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The Shibboleth 2.x software has reached its End of Life and is no longer supported. This documentation is available for historical purposes only. See the IDP30 and SP3 wiki spaces for current documentation on the supported versions.

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The ExplicitKey trust engine extracts keys and certificates directly from Metadata to evaluate signatures or TLS credentials. It is an enhanced version of the original BasicTrustEngine from older versions of the SP and is a superset, meaning that anything permitted by the old engine is still permitted.

It has the following behavior, implications, and problems.

Validating Signatures

Each <md:KeyDescriptor> is resolved into a key. If the signature can be verified with one of the keys, then the engine returns success.

The following <ds:KeyInfo> children can be resolved into keys without additional plugin support:

  • <ds:KeyValue>/<ds:RSAKeyValue>
  • <ds:KeyValue>/<ds:DSAKeyValue>
  • <ds:X509Data>/<ds:X509Certificate>

Note that under no circumstances is an X.509 certificate evaluated on any level when resolving a key. If it is a correctly encoded certificate, the signed key will be resolved. Valid or expired certificates issued by any signer with any sort of extensions are acceptable.

Revocation

Removing a <md:KeyDescriptor> from a metadata role is equivalent to revoking the enclosed key. The frequency of metadata update determines the window of exposure at any given provider, as does the use of the validUntil attribute in the metadata.

Key Rollover

Since each key found is evaluated, new keys can be introduced by registering them in metadata, waiting a pre-defined period of time for the change to propagate, and then finally deploying the new signing key.

Known Issues

The libraries included with SP versions prior to 2.2.1 have a bug that prevented the use attribute within a <md:KeyDescriptor> from applying. As a result, keys intended solely for encryption (use="encryption") are still accepted for signing in SP versions prior to 2.2.1.

Validating TLS and X.509 Credentials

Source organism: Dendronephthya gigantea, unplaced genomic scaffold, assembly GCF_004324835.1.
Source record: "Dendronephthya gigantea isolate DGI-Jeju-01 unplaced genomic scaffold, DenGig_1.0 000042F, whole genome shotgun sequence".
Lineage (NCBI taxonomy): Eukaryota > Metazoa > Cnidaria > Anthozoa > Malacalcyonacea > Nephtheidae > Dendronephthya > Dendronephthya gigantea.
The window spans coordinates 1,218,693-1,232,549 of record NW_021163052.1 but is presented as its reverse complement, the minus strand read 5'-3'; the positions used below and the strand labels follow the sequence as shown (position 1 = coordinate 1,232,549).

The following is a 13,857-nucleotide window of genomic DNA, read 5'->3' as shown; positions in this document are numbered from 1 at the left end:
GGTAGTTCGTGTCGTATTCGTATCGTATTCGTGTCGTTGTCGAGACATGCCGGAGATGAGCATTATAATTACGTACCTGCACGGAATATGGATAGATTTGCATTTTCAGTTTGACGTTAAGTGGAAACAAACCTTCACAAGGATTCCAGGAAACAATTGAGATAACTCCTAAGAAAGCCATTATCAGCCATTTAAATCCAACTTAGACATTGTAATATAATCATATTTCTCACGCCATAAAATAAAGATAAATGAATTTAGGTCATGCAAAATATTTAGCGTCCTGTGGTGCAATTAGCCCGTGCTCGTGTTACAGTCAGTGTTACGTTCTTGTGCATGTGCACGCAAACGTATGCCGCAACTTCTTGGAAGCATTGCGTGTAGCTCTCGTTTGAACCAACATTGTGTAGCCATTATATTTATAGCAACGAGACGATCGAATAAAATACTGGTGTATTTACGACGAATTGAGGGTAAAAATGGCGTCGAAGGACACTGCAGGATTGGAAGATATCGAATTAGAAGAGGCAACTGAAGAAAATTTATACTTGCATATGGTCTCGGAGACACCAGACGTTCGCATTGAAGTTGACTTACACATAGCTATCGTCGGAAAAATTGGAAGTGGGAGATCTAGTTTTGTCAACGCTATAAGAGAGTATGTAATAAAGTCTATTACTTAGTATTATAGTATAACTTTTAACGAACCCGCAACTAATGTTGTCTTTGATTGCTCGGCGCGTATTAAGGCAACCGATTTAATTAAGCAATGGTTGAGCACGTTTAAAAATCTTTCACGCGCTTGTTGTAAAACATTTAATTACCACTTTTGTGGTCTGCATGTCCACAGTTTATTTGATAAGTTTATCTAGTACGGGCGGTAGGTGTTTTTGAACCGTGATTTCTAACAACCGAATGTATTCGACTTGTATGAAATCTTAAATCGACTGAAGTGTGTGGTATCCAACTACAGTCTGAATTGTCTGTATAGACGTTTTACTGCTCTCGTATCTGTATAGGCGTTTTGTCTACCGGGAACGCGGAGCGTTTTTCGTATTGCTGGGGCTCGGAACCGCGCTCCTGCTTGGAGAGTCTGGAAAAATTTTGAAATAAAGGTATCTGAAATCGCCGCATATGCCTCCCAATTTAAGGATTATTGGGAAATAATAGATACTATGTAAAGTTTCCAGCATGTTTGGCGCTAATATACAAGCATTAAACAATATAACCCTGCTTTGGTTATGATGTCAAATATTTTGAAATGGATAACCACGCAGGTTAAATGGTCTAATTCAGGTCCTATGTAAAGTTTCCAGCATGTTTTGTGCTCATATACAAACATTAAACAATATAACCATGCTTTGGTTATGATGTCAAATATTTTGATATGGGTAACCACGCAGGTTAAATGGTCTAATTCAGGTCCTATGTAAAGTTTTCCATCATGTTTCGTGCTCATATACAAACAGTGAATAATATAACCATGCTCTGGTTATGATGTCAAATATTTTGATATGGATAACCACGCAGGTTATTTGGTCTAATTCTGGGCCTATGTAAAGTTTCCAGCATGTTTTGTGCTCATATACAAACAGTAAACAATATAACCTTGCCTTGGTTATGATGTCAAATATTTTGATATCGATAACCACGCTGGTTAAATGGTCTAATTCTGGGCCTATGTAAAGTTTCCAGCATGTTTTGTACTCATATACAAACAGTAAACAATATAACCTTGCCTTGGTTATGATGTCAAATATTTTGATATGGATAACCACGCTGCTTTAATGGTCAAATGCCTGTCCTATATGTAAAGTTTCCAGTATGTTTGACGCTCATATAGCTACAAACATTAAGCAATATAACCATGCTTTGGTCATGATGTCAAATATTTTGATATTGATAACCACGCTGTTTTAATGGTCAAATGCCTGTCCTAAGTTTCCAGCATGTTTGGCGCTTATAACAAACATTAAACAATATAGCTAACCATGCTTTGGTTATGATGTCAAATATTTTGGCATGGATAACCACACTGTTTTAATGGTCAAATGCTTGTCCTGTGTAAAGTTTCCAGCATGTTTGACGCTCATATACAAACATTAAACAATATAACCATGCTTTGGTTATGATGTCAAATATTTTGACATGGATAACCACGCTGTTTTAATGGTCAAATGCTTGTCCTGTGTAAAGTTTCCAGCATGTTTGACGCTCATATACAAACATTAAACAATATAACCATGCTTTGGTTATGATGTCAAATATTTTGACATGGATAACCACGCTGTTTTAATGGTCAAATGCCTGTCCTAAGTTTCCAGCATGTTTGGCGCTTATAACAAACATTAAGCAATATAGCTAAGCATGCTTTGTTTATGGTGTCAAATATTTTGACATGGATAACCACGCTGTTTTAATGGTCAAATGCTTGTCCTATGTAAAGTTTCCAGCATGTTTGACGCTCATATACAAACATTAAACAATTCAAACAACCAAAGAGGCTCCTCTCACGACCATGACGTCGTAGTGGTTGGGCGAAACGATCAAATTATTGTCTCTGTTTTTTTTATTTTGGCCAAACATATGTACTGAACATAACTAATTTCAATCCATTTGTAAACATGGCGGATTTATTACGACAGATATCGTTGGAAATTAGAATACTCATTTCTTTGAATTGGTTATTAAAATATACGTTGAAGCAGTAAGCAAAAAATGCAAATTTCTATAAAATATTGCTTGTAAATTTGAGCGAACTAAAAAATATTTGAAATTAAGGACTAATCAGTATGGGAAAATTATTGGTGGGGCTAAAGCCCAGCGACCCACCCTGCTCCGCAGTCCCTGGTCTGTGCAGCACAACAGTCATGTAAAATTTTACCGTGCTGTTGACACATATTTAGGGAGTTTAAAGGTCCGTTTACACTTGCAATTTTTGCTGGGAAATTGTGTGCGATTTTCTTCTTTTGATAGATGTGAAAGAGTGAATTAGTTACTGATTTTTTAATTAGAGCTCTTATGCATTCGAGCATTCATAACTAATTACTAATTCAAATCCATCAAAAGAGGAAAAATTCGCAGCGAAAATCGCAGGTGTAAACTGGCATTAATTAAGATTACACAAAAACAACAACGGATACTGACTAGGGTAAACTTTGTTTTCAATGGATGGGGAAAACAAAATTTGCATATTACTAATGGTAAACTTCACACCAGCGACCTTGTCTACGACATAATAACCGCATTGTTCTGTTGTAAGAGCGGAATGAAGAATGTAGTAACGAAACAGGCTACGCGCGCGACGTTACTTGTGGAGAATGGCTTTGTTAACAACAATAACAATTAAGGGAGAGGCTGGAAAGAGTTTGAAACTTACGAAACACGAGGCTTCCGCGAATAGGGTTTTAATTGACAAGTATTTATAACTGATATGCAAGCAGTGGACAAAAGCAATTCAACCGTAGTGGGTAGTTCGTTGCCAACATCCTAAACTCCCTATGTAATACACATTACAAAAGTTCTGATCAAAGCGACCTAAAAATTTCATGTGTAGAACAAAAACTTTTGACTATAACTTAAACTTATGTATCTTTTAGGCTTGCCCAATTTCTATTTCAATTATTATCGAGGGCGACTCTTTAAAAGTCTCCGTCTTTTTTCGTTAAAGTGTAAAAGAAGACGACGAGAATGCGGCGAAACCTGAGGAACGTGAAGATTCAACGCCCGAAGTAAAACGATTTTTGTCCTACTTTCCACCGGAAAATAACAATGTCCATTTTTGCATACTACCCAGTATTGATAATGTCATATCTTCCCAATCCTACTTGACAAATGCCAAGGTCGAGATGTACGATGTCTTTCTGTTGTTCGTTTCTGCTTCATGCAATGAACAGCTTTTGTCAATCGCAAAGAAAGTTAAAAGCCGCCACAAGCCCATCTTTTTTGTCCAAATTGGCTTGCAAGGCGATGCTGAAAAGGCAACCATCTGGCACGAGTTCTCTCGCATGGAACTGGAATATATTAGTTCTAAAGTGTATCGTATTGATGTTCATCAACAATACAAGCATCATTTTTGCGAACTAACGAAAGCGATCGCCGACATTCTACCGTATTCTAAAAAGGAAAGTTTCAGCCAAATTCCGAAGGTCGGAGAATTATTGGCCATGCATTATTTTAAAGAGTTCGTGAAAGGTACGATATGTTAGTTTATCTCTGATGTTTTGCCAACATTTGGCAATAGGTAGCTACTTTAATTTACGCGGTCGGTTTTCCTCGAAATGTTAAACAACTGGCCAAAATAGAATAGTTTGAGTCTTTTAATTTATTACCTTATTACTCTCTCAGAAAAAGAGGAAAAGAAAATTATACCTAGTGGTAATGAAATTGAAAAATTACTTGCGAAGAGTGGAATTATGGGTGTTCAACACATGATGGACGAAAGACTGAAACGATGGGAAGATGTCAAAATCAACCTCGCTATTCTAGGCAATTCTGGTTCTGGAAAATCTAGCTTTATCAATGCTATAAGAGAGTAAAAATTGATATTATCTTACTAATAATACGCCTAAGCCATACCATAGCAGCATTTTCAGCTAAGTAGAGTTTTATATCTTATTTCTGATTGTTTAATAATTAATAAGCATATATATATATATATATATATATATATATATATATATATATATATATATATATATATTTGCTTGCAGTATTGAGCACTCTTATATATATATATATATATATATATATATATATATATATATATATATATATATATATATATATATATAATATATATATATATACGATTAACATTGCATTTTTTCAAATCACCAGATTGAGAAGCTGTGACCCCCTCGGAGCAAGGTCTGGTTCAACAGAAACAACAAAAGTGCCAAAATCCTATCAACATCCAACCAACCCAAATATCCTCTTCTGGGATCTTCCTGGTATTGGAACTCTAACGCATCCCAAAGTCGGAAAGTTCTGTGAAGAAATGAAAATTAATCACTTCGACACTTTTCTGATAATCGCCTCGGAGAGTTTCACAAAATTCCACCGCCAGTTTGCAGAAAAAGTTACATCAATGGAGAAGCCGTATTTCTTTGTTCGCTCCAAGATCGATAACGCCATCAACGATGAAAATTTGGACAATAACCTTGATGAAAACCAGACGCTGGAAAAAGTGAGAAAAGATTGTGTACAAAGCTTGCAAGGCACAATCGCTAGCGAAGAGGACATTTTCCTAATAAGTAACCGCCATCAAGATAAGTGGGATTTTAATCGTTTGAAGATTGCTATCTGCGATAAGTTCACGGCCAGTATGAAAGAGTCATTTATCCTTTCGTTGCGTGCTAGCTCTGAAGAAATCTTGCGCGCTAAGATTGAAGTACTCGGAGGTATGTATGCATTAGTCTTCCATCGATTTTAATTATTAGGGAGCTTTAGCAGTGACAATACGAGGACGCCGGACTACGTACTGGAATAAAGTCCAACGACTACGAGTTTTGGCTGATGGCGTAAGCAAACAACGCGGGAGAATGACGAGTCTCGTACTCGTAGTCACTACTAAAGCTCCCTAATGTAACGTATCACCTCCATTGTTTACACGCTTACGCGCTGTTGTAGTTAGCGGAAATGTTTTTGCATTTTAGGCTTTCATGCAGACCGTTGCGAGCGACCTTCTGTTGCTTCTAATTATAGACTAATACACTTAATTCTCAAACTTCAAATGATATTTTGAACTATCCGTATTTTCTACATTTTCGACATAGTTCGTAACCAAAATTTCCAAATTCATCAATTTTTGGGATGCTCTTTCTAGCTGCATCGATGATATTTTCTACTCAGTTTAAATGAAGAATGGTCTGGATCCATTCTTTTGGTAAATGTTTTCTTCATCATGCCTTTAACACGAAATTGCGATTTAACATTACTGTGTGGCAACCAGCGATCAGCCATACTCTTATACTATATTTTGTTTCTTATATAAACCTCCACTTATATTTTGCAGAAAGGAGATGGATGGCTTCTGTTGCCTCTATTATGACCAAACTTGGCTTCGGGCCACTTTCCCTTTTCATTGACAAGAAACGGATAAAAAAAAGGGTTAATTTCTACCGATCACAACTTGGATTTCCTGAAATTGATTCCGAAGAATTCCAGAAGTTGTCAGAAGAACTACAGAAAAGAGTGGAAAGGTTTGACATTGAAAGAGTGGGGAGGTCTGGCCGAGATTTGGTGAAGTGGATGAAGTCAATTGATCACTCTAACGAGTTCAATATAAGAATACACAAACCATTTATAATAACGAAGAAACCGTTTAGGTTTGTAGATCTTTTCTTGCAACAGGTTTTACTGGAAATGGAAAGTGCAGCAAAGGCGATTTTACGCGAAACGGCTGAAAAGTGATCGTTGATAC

Each <md:KeyDescriptor> is resolved into a key. If it matches the key inside the client or server TLS certificate presented, then the engine returns success.

The following <ds:KeyInfo> children can be resolved into keys without additional plugin support:

  • <ds:KeyValue>/<ds:RSAKeyValue>
  • <ds:KeyValue>/<ds:DSAKeyValue>
  • <ds:X509Data>/<ds:X509Certificate>

Note that under no circumstances is an X.509 certificate evaluated on any level by Shibboleth during the operation. Valid or expired certificates issued by any signer with any sort of extensions are acceptable as long as they contain the same key that is presented.

However, see the Known Issues below for caveats caused by other software.

Revocation

Removing a <md:KeyDescriptor> from a metadata role is equivalent to revoking the enclosed key. The frequency of metadata update determines the window of exposure at any given provider, as does the use of the validUntil attribute in the metadata.

Key Rollover

Since each key found is evaluated, new keys can be introduced by registering them in metadata, waiting a pre-defined period of time for the change to propagate, and then finally deploying the new key.

Note that a change to a certificate will not necessarily require an update to metadata as long as the key hasn't changed.

Known Issues

The libraries included with SP versions prior to 2.2.1 have a bug that prevented the use attribute within a <md:KeyDescriptor> from applying. As a result, keys intended solely for encryption (use="encryption") are still accepted for TLS in SP versions prior to 2.2.1.

Since most other SAML implementations are likely to enforce the usual TLS name checking rules when evaluating a TLS server certificate, this checking is not disabled by Shibboleth. As a result, the certificate's CN or subjectAltName(s) are checked against the expected hostname. This does not add any actual security to the system since a non-matching key won't be accepted anyway, but is still a requirement for deployers.

All known versions of Apache with mod_ssl have support for the SSLVerifyClient optional_no_ca setting to turn off certificate evaluation. However, even with this option, the depth of the certificate chain presented by the client is still wrongly evaluated in some strange fashion. Therefore, disabling verification must be accompanied by a high setting for SSLVerifyDepth.

In addition, newer versions of Apache + mod_ssl, specifically including 2.2.x, will accept expired client certificates from an SP only if they are not self-signed. Essentially they ignore the intent behind the "no_ca" notion, and construct a path, and if the root of the path is expired, it fails, even though the root is not actually trusted. With a self-signed certificate, the root is the certificate itself, thus an expired certificate fails. The solution to this is to ensure that self-signed certificates are long-lived and renew them as needed.

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